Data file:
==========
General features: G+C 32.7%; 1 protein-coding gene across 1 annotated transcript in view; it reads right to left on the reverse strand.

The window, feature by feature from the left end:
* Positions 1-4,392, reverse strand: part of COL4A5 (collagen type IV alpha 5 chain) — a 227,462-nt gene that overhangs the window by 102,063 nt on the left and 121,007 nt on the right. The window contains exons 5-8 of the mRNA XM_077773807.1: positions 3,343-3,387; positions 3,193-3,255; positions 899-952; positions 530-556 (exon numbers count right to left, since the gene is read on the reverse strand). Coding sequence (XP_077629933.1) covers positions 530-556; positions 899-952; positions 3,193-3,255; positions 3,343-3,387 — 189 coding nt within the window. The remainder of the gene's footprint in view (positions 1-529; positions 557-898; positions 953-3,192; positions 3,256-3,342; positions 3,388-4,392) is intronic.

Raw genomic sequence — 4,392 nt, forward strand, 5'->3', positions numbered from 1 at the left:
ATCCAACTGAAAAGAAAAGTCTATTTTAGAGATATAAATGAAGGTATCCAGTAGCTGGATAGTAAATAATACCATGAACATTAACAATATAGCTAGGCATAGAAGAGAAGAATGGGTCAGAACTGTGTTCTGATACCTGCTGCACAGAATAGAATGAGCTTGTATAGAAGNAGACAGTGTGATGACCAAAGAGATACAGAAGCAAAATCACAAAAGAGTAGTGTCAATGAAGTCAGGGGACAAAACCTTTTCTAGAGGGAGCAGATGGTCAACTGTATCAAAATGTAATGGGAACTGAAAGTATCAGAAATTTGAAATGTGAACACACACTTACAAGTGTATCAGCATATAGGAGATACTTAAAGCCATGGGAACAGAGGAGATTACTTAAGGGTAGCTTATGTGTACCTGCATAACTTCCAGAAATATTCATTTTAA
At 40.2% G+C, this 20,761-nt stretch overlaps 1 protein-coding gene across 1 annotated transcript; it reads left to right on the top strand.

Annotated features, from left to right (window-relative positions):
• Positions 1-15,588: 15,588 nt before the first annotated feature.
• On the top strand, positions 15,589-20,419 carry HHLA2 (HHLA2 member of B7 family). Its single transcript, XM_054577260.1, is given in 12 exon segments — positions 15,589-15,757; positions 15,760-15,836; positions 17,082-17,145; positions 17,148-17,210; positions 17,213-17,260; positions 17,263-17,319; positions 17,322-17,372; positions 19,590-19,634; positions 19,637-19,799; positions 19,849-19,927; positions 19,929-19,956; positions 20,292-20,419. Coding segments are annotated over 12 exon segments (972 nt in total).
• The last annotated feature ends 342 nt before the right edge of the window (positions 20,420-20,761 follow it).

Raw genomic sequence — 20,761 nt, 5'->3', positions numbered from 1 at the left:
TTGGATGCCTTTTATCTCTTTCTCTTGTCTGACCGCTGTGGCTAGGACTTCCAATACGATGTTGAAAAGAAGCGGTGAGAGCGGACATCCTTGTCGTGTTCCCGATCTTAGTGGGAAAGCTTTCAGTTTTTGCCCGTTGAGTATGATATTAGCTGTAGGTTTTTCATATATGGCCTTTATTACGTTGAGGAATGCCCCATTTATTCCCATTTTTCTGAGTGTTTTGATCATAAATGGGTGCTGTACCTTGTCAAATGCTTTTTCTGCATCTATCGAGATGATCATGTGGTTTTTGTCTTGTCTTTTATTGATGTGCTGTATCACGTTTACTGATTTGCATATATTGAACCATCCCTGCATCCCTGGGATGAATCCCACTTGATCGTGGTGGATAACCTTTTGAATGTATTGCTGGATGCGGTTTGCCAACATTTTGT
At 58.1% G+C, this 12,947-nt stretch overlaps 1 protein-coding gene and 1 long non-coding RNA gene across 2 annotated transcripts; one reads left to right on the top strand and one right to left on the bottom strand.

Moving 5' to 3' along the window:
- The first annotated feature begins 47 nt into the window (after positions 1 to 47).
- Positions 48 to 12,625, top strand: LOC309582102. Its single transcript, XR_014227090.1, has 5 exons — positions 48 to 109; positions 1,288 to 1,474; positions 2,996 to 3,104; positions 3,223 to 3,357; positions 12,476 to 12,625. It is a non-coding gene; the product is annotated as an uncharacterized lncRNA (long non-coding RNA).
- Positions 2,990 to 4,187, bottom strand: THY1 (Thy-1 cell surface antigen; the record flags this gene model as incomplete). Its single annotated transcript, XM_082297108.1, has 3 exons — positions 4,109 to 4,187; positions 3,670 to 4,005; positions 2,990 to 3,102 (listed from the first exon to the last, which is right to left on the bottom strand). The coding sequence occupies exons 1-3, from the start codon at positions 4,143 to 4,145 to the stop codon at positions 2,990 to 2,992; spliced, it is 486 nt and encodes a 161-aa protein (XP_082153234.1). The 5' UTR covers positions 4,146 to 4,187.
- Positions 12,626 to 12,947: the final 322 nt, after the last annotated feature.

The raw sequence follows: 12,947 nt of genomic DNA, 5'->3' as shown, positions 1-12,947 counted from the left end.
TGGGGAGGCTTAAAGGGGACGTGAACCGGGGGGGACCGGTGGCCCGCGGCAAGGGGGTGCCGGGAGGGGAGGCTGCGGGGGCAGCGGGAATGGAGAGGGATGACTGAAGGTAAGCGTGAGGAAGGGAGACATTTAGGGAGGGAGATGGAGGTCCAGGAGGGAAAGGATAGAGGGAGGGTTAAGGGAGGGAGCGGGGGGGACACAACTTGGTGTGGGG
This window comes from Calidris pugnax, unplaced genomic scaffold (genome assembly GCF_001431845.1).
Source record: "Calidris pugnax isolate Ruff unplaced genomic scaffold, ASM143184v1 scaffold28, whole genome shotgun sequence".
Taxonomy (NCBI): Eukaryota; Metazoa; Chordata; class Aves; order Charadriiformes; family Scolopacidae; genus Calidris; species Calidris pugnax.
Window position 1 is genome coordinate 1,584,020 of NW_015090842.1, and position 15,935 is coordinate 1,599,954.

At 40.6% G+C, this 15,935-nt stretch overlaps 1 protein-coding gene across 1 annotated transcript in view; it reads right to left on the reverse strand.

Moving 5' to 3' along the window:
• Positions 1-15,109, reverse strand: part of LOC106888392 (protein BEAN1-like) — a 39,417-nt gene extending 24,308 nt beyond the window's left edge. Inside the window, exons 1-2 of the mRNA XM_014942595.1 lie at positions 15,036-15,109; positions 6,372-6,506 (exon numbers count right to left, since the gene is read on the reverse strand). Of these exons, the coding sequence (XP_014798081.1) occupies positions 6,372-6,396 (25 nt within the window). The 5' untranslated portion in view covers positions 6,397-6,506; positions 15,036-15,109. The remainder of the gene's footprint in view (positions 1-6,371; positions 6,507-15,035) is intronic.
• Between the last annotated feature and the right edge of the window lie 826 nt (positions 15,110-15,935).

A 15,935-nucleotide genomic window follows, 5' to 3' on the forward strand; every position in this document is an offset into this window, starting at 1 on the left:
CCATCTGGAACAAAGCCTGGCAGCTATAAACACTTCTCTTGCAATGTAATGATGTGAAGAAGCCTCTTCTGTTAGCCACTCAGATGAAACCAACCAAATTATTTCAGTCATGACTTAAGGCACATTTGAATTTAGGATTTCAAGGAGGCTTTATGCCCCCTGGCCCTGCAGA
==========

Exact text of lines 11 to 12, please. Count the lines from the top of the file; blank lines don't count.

Raw genomic sequence — 20,761 nt, 5'->3', positions numbered from 1 at the left:
TTGGATGCCTTTTATCTCTTTCTCTTGTCTGACCGCTGTGGCTAGGACTTCCAATACGATGTTGAAAAGAAGCGGTGAGAGCGGACATCCTTGTCGTGTTCCCGATCTTAGTGGGAAAGCTTTCAGTTTTTGCCCGTTGAGTATGATATTAGCTGTAGGTTTTTCATATATGGCCTTTATTACGTTGAGGAATGCCCCATTTATTCCCATTTTTCTGAGTGTTTTGATCATAAATGGGTGCTGTACCTTGTCAAATGCTTTTTCTGCATCTATCGAGATGATCATGTGGTTTTTGTCTTGTCTTTTATTGATGTGCTGTATCACGTTTACTGATTTGCATATATTGAACCATCCCTGCATCCCTGGGATGAATCCCACTTGATCGTGGTGGATAACCTTTTGAATGTATTGCTGGATGCGGTTTGCCAACATTTTGT